Almost 30,000 visas cancelled in Australia in first half of financial year

by Ray Clancy on May 9, 2017

in Australia Immigration

The number of visas being cancelled in Australia looks set to remain high with initial figures suggesting a tough stance continues.

In the first half of the current financial year the Department of Immigration and Border Protection (DIBP) has cancelled more than 27,000 visas.

This compares to just over 60,000 in the previous financial year, suggesting the crackdown announced then is set to continue, according to figures released by DIBP secretary Michael Pezzullo to a Senate estimates hearing.

He also informed the committee that the DIBP found close to 8,000 unlawful non-citizens including more than 1,000 illegal workers, most of whom voluntarily approached the department to resolve their visa status.

Between December 2014 and December 2016, the DIBP cancelled over 2,000 visas on the grounds of character and 820 applicants were refused visas on similar grounds. Around a quarter of visas cancelled are due to overstaying in the previous year and 7.7 million temporary visas were granted.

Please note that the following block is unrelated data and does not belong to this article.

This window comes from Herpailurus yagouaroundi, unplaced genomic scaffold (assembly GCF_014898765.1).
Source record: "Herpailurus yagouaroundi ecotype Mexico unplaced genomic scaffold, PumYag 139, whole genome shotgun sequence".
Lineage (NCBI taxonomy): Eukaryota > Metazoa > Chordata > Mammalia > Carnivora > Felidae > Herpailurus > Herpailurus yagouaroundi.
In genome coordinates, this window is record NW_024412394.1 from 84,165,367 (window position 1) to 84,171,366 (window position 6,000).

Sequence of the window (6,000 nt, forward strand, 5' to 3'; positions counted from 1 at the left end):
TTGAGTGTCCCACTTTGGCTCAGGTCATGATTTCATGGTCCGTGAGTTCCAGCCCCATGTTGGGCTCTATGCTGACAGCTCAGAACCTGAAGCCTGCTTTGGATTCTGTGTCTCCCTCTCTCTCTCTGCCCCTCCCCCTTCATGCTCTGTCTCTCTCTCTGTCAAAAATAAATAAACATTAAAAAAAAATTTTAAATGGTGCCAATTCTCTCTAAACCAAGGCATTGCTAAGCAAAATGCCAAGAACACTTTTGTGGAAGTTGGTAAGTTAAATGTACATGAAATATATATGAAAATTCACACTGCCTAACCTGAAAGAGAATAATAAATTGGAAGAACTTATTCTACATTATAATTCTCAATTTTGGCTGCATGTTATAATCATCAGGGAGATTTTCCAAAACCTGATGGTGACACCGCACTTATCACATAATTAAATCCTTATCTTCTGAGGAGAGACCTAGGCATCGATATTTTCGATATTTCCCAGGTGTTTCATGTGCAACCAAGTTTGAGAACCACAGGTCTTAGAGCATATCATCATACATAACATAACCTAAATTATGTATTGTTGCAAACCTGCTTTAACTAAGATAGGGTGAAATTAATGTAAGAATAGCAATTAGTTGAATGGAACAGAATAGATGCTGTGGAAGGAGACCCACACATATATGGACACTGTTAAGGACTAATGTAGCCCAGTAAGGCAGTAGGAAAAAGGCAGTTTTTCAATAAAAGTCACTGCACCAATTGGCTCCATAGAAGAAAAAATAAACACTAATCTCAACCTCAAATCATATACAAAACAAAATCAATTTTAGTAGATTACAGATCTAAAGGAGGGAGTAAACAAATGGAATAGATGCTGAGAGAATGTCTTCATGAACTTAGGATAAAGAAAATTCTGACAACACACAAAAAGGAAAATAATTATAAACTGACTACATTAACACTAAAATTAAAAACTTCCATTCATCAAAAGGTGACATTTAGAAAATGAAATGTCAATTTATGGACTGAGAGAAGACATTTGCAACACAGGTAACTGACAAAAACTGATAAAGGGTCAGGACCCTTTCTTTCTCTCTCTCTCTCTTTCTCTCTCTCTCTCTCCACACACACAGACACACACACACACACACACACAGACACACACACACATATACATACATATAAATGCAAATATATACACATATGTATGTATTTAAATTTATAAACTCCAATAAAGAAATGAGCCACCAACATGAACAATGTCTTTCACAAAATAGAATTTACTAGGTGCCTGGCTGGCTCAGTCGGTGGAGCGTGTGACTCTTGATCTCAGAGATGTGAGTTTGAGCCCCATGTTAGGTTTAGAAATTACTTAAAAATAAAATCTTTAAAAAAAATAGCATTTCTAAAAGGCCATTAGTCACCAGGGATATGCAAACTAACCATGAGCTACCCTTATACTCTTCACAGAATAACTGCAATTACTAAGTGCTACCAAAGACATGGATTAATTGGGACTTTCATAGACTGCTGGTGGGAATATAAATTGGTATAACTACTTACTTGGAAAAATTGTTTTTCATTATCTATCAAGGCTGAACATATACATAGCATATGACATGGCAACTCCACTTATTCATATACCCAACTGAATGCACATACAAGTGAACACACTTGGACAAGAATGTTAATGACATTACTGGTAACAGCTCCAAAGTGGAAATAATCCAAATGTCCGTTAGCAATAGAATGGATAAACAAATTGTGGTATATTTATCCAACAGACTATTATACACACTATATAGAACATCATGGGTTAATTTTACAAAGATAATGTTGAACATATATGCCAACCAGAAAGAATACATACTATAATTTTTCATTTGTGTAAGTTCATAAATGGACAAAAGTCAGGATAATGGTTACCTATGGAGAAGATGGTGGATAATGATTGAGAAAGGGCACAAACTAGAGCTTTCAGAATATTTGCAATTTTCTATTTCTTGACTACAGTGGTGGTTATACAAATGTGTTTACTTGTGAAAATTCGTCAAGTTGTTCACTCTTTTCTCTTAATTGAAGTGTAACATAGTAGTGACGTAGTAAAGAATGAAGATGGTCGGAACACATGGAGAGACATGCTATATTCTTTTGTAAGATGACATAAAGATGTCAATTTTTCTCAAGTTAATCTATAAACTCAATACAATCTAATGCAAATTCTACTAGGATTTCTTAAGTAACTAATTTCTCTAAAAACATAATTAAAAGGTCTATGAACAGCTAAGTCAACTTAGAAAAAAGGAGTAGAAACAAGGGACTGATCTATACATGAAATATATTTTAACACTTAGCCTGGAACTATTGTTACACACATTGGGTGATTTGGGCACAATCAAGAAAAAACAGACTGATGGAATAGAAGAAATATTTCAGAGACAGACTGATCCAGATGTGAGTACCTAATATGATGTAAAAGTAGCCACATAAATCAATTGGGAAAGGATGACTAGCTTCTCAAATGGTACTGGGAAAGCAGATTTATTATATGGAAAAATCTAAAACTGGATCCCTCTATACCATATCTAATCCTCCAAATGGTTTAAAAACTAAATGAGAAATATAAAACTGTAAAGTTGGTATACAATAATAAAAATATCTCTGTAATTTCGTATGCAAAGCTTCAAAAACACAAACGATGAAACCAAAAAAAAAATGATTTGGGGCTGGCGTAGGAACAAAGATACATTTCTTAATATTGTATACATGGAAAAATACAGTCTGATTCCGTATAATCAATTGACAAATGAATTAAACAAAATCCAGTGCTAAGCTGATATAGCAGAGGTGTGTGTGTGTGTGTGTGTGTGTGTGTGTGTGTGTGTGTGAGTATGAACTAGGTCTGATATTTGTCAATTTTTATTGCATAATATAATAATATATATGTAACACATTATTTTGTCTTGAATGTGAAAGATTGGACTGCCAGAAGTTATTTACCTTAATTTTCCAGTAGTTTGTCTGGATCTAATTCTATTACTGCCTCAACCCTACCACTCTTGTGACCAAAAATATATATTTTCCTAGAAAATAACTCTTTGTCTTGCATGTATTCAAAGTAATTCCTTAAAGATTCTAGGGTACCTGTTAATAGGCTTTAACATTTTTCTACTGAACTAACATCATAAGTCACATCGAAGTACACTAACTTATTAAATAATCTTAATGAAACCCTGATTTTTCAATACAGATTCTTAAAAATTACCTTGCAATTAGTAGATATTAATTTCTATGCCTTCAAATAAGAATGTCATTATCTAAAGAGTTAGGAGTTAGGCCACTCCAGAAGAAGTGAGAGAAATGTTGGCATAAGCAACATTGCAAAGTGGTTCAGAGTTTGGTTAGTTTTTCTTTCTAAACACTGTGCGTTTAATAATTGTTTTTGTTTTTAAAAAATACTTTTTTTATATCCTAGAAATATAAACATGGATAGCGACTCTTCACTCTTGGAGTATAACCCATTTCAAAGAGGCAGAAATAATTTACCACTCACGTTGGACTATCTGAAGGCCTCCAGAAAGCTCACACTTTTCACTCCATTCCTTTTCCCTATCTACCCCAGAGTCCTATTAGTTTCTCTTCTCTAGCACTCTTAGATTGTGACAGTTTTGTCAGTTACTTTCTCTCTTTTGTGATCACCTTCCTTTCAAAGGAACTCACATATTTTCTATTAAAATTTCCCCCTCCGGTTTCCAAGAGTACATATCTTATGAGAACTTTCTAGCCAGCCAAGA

Pezzullo also explained that the DIBP is adopting more modern technologies to enhance efficiency without increasing the number of officers. ‘In the face of resource constraints and increasing border flows, investment in modernisation in crucial, this means increased automation, such as next generation of smart gates, harnessing new digital technologies to improve our client services, improving our abilities to collect and analyse big data to produce actionable intelligence,’ he said.

However, the DIBP has been criticised for being heavy handed when conducting searches of people at international airports. The document from the Australian National Audit Office (ANAO) says personnel have been unlawfully and inappropriately conducting personal searches and breaching coercive powers.

‘Some personal searches of passengers at international airports examined by the ANAO were unlawful or inappropriate, indicating weaknesses in the control framework,’ the report said.

It said that a significant amount of work needs to be done to provide assurances that these search powers, which include frisking at airport security gates, were being used appropriately.

The audit found a number of property searches exceeded the scope of warrants and officers routinely questioned people without documenting their legal authority to do so and it also found that officers were not provided with adequate instructions and guidance for exercising coercive powers.

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